Why is HHS Enabling Medicare Fraud?
This raises several questions, one of which is why this effort – which only came to light after a watchdog group sued for the documents under the Freedom of Information Act – was shrouded in secrecy in the first place. After all, pretty much everyone should agree that stopping Medicare fraud, estimated at around $50 billion annually, or roughly twice the amount of money it cost to put man on the moon with the Apollo 11 mission, is a priority.
Of course, where there's fraud, there's someone taking home a tidy sum, and in Washington, those people often have a lot of “juice” in its marbled corridors of power.
Which brings us to the second question raised by this news: if the White House budget office is purportedly targeting Medicare fraud, why does HHS keep actively harming the ability of auditors to identify fraud?
Several weeks ago, HHS announced it was issuing yet another “moratorium” to enforcing a regulation targeting a tricky billing loophole hospitals had used to bilk taxpayers for billions in fraudulent payments. The loophole was identified by the “Recovery Audit Contractors” (RACs), a group of private auditors that are paid a portion of the fraud they identify if it is successfully recovered for the government.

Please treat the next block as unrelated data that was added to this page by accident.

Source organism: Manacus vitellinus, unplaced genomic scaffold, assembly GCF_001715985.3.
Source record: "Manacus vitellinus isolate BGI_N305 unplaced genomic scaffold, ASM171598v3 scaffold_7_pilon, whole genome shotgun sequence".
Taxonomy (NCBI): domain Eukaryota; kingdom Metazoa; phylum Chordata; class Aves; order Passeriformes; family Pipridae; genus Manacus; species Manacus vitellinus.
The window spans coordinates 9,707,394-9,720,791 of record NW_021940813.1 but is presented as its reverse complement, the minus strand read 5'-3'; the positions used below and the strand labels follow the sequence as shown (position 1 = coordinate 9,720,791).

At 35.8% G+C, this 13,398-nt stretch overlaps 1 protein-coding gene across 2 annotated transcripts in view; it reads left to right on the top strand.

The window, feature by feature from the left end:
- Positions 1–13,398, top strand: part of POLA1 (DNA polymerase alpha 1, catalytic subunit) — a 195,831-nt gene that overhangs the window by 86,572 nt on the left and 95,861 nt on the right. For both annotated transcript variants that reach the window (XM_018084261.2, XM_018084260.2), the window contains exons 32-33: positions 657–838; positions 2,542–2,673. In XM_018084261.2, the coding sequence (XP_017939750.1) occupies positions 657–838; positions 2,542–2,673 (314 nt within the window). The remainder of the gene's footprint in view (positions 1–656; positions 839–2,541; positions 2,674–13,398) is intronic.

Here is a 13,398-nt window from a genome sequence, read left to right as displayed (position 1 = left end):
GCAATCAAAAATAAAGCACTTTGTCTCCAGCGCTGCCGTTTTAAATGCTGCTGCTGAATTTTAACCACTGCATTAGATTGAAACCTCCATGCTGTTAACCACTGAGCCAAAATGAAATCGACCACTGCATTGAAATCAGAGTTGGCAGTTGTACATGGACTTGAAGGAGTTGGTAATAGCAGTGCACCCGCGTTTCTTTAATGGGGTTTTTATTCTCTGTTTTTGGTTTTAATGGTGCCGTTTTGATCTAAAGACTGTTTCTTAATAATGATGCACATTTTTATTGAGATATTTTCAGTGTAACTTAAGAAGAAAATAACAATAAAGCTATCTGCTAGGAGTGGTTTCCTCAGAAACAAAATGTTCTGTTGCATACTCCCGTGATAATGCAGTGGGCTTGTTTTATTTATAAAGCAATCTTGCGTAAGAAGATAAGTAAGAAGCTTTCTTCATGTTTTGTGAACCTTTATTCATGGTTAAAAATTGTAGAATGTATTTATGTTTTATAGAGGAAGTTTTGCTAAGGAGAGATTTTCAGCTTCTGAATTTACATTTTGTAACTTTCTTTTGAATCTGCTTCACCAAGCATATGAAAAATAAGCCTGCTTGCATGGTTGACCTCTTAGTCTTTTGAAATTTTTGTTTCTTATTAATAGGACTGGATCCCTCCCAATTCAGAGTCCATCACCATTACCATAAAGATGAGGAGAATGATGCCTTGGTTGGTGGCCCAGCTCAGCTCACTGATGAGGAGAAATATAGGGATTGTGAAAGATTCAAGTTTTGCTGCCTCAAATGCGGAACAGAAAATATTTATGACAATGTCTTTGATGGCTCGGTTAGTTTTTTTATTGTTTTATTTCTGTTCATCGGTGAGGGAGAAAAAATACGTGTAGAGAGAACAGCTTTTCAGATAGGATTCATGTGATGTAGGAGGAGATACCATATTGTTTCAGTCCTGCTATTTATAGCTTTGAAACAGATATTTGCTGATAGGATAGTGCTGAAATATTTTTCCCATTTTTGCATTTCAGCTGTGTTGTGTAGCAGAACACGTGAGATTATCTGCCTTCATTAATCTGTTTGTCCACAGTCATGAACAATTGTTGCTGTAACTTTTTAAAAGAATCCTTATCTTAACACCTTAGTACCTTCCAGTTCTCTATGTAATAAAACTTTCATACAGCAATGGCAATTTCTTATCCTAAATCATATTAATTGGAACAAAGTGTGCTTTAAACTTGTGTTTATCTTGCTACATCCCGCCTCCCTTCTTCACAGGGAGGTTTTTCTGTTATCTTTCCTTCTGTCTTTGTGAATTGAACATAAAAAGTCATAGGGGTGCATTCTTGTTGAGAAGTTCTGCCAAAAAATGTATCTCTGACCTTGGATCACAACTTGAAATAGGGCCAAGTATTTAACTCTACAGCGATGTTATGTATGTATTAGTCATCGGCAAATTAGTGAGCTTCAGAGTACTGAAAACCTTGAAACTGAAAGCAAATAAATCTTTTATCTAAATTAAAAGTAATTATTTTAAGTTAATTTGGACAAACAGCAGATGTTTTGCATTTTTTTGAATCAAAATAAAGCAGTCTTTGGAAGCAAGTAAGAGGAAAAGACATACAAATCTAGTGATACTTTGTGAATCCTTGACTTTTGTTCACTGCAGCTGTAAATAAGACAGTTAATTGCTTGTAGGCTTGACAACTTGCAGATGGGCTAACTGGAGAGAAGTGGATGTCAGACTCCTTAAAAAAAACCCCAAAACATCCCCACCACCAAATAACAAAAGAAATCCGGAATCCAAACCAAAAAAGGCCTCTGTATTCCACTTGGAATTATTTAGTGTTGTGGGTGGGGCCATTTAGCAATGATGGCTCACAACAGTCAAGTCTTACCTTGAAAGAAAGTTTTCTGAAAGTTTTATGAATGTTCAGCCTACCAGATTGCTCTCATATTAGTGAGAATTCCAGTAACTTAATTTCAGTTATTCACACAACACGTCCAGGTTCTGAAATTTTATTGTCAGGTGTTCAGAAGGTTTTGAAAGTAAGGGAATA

In the past several years, the RAC program has been a huge success, recovering approximately $10 billion in fraudulent payments. Granted, that's only 20 percent of annual Medicare fraud, but it's a great start considering the limited amount of payments HHS allows the RACs to audit.
You might think people would be cheering that amid the vast desert of waste, fraud and abuse that is the federal bureaucracy, there is an oasis of fiscal justice, fighting for taxpayers to protect their hard-earned dollars. But the reality is that the people taking home a tidy sum – big hospitals, in this case – aren't happy about the RAC program and have worked diligently to gut it at every turn. They've spent millions on lobbyists and have the results to show for it.
The enforcement moratorium of the so-called “Two-midnights” rule is a perfect example. At issue is whether patients' hospital stays are eligible for reimbursement under Medicare Part A (higher rates) or Part B (lower rates), which in some cases is dependent on whether they became a hospital “inpatient.”
Hospitals were exploiting this to grab more of the Medicare Part A payments than they were allowed under the rule, which the RACs identified and helped stop.
But a rule to stop this practice has been in regulatory limbo as the months tick by, with HHS just in August issuing another stay to the moratorium.
It's time for Burwell to stop the effort to aggressively hurt the auditors' efforts and start targeting fraud instead.